.... and the whole things reminds me of the CASH I'm saving Image So every time I had a bad moment, I used to think CASH, and recite to myself (sometimes out loud) "Control, A , Self-esteem, Health" and I found that helped a lot. You know, Stacey, I haven't had to do that for nearly two years now, and although I instantly remembered the word "CASH" I just had to struggle to remember what tha "A" stood for Image

You're doing great, Stacey. Never stop thinking about your quit, until you don't have to any more.

Marty
Two years, four months, three weeks, five days. 15782 cigarettes not smoked, saving £3,621.87. Life saved: 7 weeks, 5 days
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BirkyGOLD
Joined: 18 Dec 2008, 23:59

26 Apr 2003, 21:30 #13

Hi Splat and I enjoyed reading every post. I have not welcomed you to FREEDOM before and you have come to the right place. I am approaching 6 months of quit and still check in and read. That is very important. I think it is dangerous to get so comfortable with a quit that you quit reinforcing by reading. The mantra never take another puff needs to be engraved in the brain. I also have engraved the saying..this trigger will pass. One thing that keeps me going is the picture of Kim's incision from having her lung removed. I almost never think of a cigarettes anymore, but when I do, this whole list comes to mind. Birky 5mths 1 wk + You can do this!!!!!
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Lena (SILVER)
Joined: 19 Dec 2008, 00:03

26 Apr 2003, 22:59 #14

Hi Splat!! I really liked your post and I am glad that you saw smoking for what it really is! I have all sorts of things in my toolbox.
1. the knowledge that for me there is no such thing as one cigarette. ( this is huge: especially when the thought of just one seemed almost unbearable) The One Puff Files this is a sad read and I know that I would be no exception!!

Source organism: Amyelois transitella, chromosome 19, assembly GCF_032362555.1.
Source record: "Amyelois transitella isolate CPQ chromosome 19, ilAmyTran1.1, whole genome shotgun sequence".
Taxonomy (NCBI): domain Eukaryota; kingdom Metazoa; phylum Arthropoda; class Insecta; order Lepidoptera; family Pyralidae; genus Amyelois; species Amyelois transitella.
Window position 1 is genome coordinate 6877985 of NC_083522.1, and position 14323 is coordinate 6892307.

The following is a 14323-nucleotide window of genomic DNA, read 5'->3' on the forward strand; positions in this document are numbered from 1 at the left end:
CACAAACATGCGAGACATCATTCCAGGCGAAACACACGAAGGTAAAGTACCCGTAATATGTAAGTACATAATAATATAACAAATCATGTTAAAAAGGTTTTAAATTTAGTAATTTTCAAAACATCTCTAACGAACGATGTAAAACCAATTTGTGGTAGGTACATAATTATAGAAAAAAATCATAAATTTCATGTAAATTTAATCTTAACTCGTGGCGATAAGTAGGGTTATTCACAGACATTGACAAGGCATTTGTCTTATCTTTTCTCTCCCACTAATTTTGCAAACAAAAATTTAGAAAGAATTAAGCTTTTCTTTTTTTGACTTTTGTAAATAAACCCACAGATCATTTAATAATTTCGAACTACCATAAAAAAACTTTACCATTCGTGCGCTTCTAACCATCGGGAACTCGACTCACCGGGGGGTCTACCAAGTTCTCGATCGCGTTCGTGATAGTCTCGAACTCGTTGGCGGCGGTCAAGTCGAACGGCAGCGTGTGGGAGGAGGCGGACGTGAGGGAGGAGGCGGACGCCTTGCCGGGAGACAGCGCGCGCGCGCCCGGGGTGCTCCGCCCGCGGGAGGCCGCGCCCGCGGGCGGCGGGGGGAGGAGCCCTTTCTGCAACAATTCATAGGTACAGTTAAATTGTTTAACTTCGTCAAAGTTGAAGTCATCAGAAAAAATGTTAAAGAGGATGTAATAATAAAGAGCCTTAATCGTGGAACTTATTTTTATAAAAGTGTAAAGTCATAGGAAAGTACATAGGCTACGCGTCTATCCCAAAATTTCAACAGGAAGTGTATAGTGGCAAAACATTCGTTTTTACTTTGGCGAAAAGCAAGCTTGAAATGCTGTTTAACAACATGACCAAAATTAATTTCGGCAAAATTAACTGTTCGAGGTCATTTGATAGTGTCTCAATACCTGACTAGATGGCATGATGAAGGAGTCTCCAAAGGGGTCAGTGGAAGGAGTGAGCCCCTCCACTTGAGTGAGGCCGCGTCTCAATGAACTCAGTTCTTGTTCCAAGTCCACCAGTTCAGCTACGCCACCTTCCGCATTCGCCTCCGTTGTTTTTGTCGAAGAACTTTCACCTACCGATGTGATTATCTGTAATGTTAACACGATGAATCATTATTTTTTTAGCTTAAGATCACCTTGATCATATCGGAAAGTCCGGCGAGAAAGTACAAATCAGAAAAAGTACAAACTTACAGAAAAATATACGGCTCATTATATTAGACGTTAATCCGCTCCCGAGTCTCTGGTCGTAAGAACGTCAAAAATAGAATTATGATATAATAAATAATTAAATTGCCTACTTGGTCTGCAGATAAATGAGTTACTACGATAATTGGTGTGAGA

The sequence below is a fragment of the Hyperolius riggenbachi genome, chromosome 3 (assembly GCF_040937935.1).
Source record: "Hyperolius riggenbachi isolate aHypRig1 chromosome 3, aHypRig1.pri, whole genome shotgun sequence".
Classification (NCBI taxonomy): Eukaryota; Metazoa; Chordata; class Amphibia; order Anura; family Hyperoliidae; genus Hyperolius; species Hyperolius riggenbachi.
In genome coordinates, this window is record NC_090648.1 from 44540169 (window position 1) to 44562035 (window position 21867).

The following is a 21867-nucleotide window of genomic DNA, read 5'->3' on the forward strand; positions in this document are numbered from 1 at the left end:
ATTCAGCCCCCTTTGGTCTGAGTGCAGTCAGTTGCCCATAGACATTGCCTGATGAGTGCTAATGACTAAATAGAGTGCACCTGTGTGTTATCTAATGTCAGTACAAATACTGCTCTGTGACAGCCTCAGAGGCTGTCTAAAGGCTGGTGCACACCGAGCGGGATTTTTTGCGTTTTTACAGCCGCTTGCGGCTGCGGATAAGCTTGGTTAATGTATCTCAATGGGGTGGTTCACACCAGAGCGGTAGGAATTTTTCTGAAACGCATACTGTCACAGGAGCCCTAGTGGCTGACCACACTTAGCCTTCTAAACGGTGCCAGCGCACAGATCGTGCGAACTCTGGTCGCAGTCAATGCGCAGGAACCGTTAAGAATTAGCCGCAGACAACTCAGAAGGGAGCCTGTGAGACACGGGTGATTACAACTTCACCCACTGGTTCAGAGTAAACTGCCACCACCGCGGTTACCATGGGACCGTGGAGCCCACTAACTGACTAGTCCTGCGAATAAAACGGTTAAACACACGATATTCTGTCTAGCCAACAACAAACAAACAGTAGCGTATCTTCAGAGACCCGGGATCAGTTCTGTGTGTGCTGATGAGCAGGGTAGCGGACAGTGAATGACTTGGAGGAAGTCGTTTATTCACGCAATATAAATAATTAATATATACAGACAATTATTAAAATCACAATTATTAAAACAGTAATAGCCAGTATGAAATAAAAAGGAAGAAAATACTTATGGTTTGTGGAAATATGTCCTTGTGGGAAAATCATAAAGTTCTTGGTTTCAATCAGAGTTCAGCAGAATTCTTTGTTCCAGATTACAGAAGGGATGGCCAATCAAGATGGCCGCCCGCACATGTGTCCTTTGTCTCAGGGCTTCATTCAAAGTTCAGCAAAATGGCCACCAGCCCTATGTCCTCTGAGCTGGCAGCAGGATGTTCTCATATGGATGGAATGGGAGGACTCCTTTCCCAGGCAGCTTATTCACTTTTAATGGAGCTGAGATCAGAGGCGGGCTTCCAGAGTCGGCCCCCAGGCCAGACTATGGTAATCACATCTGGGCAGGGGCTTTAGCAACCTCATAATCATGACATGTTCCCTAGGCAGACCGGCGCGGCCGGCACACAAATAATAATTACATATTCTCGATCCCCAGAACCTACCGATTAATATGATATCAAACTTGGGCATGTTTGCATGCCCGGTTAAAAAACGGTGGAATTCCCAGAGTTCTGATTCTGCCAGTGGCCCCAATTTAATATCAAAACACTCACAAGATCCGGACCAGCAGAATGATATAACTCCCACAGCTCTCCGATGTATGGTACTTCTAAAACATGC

2. looking at my exsmoking life as a way to be a better person. I really felt like a hypocrit a lot of the time especially around children. I hated them seeing me smoke! It was embarrassing.
3. When I felt sorry for myself Or that I was somehow depriving myself of something pleasurable ( ha!) I would and still do visit NONI!! She did not die in vain. Have you met Noni?
4. I had little tricks with myself during the first month or so!! I would go to the gym and when thoughts of smoking came up I would say to myself " ATHLETES DON"T SMOKE" Ha Ha!! I do feel like an athlete now! Positive or self talk worked for me. When I really had a bad urge I would say NICOTINE in a funny voice. After all everything I was going through was a direct result of me inhaling nicotine. I would look at it and say " all this for nicotine" It was powerful. Well now that I sound nuts I will move on .
5. Taking it one day at a time! Moment by moment if need be.
6. BELIEVING that things would get better. It was promised and promised to me by the oldbies and I hung on to those words constantly. And they were right. It wasn't immediate but it was true.
7. FREEDOM SITE where you can come and read and share your feelings. Even when a computer is not near you the knowledge that there are people like us makes all the difference.
8. Finally NEVER TAKE ANOTHER PUFF!!
Take care of yourself and thanks for your post. I see you have a lot of good feedback. Lornamacs post made me cry! Keep up the great stats !! YQF Lena 4+
Last edited by Lena (SILVER) on 14 Apr 2009, 13:03, edited 1 time in total.
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Vipinisgold
Joined: 19 Dec 2008, 00:08

28 Apr 2003, 06:39 #15

My addition to the tool-box is the knowledge i gained after reading about
the blood sugar level. I hardly think of smoking now after two months and
it always helps me when i think about the sugar level.

Vipin
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splat bronze
Joined: 07 Jan 2009, 19:39

30 Apr 2003, 22:46 #16

hi all. Image

i just wanted to post a thank you to each of you who responded to my post.
individually, each of you gave me something. your honesty, experience, and encouragement is truly inspiring. together, you've become a great tool that i think i will always be able to use.

already i am grateful to be an ex-smoker. while i might have been able to stop smoking on my own, i am so glad that i didn't try. you guys and this site give me so much more than not picking up a cigarette one day at a time. you give me gratitude, peace of mind, and the smile that is currently on my face.

thank you. you've changed my life for the better.

warmest wishes,
splat
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John (Gold)
Joined: 18 Dec 2008, 23:57

01 May 2003, 03:14 #17